Michelle Templeton, the Smart Water Co-Ordinator at Hamilton City Council says there are 5 R’s to follow to maximise water efficiency and reduce wasting water.

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The Smart Water website has lots of easy ideas for how households can cut their water consumption in the bathroom, kitchen, laundry and garden.

If you already have all the basics sussed, the next step is to check out 100+ Ways To Conserve Water (its actually more like 190 tips!) by WaterUseItWisely.com.


Being careful what we put in our waste water

Unlike the 10-step process water goes through before it reaches our taps, it undergoes a much less rigorous process before it is returned back into the river. In Aotearoa New Zealand, waste water treatment mainly phosphates, e. coli, and solid waste. Everything else goes back into the ecosystems and environment.

bioflush-bio-enzymatic-toilet-bowl-deodoriserIt can be a good (though scary) exercise to consider all the different products we put down drains and look at their ingredients. Many products, such as drain deblockers, toilet fresheners and cleaning products, even state on the label that they are ecotoxic or toxic to aquatic life. And where do we put these products? Right into our aquatic ecosystems ūüė¶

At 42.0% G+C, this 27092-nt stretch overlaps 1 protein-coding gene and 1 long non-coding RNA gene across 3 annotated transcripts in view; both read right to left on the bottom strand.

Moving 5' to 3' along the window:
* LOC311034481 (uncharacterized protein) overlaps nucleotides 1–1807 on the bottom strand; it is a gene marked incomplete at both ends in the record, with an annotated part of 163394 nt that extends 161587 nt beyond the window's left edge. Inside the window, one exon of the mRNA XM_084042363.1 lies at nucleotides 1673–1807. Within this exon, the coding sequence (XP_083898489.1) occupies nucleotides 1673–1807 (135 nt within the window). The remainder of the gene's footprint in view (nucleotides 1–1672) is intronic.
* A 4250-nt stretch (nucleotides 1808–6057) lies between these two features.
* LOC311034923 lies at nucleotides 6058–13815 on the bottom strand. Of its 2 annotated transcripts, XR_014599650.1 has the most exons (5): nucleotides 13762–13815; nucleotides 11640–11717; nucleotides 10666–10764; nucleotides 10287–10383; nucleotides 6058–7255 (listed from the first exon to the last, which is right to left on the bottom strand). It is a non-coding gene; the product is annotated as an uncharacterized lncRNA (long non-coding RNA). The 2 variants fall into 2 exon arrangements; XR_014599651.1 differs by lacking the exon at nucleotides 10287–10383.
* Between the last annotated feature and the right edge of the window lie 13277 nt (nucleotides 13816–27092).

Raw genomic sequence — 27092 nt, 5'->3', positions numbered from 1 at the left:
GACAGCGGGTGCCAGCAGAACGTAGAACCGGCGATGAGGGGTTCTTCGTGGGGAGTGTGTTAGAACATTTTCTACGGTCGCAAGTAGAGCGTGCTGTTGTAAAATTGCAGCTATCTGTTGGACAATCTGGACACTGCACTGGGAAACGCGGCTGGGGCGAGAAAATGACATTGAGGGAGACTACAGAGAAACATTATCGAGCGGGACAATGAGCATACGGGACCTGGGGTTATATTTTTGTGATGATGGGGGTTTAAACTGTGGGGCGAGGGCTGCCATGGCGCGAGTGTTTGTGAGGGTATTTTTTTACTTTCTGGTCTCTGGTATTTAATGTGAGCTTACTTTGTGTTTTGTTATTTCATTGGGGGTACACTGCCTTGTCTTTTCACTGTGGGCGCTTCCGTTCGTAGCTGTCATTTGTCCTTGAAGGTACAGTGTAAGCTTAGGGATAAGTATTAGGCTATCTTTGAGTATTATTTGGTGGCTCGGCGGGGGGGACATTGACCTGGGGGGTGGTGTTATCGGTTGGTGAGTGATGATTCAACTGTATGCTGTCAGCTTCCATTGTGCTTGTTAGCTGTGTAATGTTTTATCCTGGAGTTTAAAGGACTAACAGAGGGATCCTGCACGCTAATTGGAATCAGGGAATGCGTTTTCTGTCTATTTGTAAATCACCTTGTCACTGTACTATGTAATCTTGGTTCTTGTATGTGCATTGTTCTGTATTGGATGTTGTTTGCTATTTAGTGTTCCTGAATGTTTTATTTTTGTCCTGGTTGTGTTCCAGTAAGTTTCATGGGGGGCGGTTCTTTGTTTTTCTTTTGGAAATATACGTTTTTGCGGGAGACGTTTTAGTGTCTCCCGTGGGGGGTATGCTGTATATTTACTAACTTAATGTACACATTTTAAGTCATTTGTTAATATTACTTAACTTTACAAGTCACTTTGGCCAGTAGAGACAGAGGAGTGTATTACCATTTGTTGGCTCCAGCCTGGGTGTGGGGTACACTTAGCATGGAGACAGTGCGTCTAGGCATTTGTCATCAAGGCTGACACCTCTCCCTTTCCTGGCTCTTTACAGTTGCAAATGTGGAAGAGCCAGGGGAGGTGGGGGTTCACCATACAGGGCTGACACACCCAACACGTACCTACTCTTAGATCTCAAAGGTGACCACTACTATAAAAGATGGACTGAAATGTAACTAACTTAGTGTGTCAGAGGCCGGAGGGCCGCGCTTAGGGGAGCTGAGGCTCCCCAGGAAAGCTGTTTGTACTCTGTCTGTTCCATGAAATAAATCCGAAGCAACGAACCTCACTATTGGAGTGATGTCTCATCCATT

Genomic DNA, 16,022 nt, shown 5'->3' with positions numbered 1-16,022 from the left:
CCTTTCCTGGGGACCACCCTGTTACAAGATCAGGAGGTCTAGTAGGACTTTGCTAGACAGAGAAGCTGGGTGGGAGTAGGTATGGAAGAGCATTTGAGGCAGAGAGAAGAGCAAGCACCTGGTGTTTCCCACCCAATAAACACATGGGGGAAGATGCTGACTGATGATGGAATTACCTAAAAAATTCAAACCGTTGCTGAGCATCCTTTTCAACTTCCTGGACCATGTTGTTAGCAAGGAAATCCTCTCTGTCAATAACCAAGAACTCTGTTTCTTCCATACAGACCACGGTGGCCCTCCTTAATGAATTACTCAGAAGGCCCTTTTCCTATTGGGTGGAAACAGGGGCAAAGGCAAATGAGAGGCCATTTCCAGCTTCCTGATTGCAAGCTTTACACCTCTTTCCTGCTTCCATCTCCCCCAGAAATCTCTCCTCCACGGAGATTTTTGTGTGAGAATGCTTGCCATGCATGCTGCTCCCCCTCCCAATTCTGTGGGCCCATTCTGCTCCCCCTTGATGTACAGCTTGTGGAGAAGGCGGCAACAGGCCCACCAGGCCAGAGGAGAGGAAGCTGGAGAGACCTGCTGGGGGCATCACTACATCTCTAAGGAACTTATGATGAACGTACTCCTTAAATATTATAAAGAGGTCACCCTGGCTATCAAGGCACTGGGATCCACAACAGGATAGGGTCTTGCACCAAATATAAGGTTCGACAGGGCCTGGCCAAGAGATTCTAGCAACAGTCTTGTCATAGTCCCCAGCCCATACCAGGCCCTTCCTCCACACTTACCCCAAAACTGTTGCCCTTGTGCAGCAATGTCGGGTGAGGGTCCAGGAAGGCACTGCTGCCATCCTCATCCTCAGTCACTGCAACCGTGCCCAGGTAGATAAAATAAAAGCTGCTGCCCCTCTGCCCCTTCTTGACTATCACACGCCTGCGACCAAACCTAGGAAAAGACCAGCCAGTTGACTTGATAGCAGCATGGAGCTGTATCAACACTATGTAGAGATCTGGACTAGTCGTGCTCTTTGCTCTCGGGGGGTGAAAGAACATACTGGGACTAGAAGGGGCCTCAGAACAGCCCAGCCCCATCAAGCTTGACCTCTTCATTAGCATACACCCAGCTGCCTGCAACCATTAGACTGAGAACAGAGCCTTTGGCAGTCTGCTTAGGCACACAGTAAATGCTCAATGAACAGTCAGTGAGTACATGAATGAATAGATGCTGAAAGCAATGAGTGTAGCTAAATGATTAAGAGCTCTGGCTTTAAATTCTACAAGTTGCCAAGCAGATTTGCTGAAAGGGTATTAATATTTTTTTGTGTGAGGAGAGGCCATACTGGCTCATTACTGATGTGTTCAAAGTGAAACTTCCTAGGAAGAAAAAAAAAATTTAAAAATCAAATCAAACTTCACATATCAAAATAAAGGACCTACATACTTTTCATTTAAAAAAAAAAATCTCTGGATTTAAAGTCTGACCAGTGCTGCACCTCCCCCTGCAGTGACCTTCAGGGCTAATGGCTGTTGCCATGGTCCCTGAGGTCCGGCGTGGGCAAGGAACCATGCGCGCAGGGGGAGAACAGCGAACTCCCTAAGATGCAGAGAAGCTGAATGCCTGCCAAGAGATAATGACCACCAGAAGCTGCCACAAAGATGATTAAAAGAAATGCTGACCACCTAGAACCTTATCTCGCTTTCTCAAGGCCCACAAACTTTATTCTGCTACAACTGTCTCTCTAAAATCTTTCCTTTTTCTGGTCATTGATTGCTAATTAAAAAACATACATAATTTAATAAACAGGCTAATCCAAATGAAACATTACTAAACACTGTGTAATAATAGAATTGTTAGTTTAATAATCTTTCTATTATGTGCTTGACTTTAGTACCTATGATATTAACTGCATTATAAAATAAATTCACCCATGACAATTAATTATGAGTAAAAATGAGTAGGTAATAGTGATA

Diane Millow from The Dairy Farmers Daughter is very knowledgeable of the different chemicals we -households- put down our drains and on our body’s largest organ, our skin. For years she has been making her own cleaning and cosmetic products out of natural ingredients, and she says the benefits are manifold:

Diane runs MAKE (Making A Kinder Environment) workshops, where she demonstrates making your own cleaning and cosmetic products. She also shares great resources on her Facebook page.

EarthEasy have created an excellent resource for people wanting to try making their own eco-friendly, non-toxic cleaning products. For cosmetic and make up products, The Coconut Mama and The Wellness Mama are great resources.